Abstract: Foot and mouth disease (FMD) is considered a highly contagious transboundary disease of cloven-hoofed animals as cattle. Over the previous decade, FMD has become endemic to northern Thailand. FMD outbreaks were reported in Mae On, San Kamphaeng and San Sai districts in Chiang Mai Province from 2015 to 2016. Hence, three analytical epidemiology methods including two data sources capture-recapture (CR) method, modeling FMD risk factors and spatio-temporal analysis, and social network analysis were applied in this study. The objectives of this study were to 1) to deterministically estimate all FMD cases using CR method in three districts, Chiang Mai province, 2) to describe FMD distribution and identify the most relevant risk factors, investigate the spatio-temporal patterns of FMD outbreak and also to predict the probability of FMD occurrence identified local epidemic risk using modeling FMD risk factor and spatiotemporal analysis, and 3) to analyze the connectedness of the FMD attributes using social network analysis. First analytical epidemiology method, two independent FMD outbreak data sources including data from the Department of Livestock Development of Thailand and questionnaire survey data were analyzed using CR method. The estimate numbers of FMD outbreak farms in 2015, 2016 and 2015-2016 were 54 (95% CI = 39, 67), 213 (95% CI = 203, 223) and 264 (95% CI = 250, 277) farms, respectively. The estimated farm level prevalence for the 2015-2016 outbreak was 58.79 % (95% CI = 53.79, 63.79). The estimations provide an upper bound for the true number of FMD outbreak farms in the study area, thereby compromising the under-reporting of the disease. For the second analytical epidemiology method, this study was divided into 2 parts. Part 1, a retrospective space-time scan statistic including a space-time permutation (STP), Poisson, and Bernoulli model were conducted to detect areas of a high incidence of FMD. Results have shown that the cluster sizes of the Poisson and Bernoulli model (>20 km) were greater than this of STP model. The cluster periods from 2015 to 2016 of the Poisson model were approximately 12 months, while 1 month were identified by the Bernoulli and STP models, respectively. For part 2, the study was conducted via a faceto-face interview questionnaire survey at 140 FMD outbreak farms and 307 control farms using logistic and autologistic regression models. Univariable and multivariable logistic regression analyses were used to determine the association between potential risk factors and FMD outbreaks. The final logistic regression model identified factors were related to farm biosecurity, FMD vaccination administration and distance from the farms to risk areas including the purchasing of a new cow without following quarantine protocol (odds ratio (OR) = 2.41, 95% CI = 1.45, 4.05), farms located near shared cattle grazing areas in a 10 km radius (OR = 1.83, 95% CI =1.11, 3.02), FMD vaccination administration by non-official livestock personnel (OR = 2.52, 95% CI = 1.39, 4.58), farms located in a 5 km radius of cattle slaughterhouse (OR = 1.83, 95% CI = 0.99, 3.40) and history of FMD outbreaks over the previous 12 months in districts where farms were located (OR = 0.44, 95% CI = 0.22, 0.86). The logistic regression model was modified with the incorporation of an autocovariate variable to incorporate any spatial autocorrelation between geographic units. Five significant risk factor s from the final logistic regression model was modified with the incorporation of an autocovariate variable to incorporate any spatial autocorrelation between geographic units. The significant risk factor from the final autologistic regression model was the purchasing of a new cow without following the quarantine protocol (OR = 2.55, 95% CI = 2.02, 3.07). Based on the prediction results of the autologistic regression model, the probability of FMD occurrence identified a local epidemic risk that located in northern of San Sai and central of San Kamphaeng district. Apart from the third analytical epidemiology method, the cattle trader-cattle farmer (CTCF) network and the dung trader-cattle farmer (DTCF) network were created to represent direct and indirect contact of FMD transmission, respectively. A structured questionnaire was used to identify sequences of farms routinely visited by each trader. Two static weighted directed one-mode networks were constructed, and the network metrics were measured. In CTCF network, a total of 622 participants were interviewed, including 282 dairy farm owners (45.3%), 240 beef farm owners (38.6%), 3 live cattle market owners (0.48%), 55 cattle collectors (8.84%), 31 cattle traders (4.98%), 4 slaughter men (0.64%) and 7 restaurants (1.13%). The result showed 32% of cattle traders had other careers such as cattle collectors, dung traders, dairy cooperative staff members and artificial inseminators (10/31). The regular traders possessed the highest value of in- and out-degree centralities (51, 63), betweenness centralities (23,072.5), and k-core values (3). In DTCF network, a total of 611 participants were interviewed, including 407 dairy farmers (45.3%), 154 beef farmers (38.6%), 15 regular traders (8.84%), 10 dealers (1.13%), 14 final purchasers (0.64%) and 11 Trader who owns cattle farm (4.98%). The regular tradesman possessed the highest value of in- and out- degree centralities (71 and 4), betweenness centralities (114.5), and k-core values (2). Two networks showed that less values of clustering coefficient and network density. These mean that the network topology was random network. Interestingly, there was no recording system for the movement of the dung trader. In addition, such traders traveled across the study area without any movement control. The advantage of this study could be used to enhance or develop the effective control measure for FMD which was dense in a movement activity. In conclusion, the application of three analytical epidemiology methods in this study provided a better understanding of the epidemiology of FMD by identifying the true status and risk factors of FMD as well as determining clusters of the disease. The finding from this study can be used for developing effective control programs of FMD in northern Thailand.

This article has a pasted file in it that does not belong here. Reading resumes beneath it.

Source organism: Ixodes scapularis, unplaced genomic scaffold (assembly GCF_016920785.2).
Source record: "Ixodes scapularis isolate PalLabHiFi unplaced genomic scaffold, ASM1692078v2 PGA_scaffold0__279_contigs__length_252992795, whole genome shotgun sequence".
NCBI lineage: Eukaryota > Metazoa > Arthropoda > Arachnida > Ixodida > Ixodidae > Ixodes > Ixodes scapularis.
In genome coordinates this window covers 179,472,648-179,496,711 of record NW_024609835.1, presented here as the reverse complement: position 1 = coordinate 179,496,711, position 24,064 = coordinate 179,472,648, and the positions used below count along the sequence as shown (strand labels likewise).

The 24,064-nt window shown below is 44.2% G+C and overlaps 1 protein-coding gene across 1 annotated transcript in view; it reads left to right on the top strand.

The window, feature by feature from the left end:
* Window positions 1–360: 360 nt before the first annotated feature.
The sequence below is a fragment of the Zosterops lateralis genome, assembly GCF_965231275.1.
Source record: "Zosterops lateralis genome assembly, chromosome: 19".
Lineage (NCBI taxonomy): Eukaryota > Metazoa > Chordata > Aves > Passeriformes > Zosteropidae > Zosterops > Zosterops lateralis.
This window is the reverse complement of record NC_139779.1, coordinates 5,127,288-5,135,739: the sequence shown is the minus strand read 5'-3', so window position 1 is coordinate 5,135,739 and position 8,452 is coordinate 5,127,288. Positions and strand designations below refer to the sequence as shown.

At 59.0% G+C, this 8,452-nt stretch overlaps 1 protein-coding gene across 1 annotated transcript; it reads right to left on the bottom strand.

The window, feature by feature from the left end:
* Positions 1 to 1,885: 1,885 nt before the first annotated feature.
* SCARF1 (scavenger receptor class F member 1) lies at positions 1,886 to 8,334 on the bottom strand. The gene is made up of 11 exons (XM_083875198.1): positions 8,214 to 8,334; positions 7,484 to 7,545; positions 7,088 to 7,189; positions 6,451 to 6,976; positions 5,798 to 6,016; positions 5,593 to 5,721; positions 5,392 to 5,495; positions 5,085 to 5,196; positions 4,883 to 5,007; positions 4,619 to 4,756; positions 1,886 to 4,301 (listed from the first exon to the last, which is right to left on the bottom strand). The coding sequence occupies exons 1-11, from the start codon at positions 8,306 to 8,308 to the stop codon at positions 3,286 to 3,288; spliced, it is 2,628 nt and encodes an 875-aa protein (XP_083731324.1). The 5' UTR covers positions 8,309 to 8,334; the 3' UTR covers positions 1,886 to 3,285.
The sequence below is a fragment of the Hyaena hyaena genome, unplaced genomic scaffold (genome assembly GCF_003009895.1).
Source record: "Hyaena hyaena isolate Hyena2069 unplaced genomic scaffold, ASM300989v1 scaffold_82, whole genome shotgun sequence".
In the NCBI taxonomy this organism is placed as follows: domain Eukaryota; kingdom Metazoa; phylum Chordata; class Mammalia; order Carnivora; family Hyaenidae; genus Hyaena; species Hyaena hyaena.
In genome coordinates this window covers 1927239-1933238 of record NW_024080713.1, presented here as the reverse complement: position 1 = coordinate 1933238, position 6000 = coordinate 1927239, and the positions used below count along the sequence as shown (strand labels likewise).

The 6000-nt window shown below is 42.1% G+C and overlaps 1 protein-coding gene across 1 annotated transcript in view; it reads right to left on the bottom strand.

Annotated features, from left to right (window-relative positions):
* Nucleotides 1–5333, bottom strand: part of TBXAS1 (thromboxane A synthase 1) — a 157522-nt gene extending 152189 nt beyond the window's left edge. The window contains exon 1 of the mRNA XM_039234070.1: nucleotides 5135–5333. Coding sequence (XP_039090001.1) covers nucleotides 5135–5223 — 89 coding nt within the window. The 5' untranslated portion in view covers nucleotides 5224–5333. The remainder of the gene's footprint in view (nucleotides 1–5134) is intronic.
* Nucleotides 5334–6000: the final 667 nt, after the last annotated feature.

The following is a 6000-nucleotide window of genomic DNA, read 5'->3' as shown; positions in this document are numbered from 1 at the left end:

Appears in Collections:VET: Theses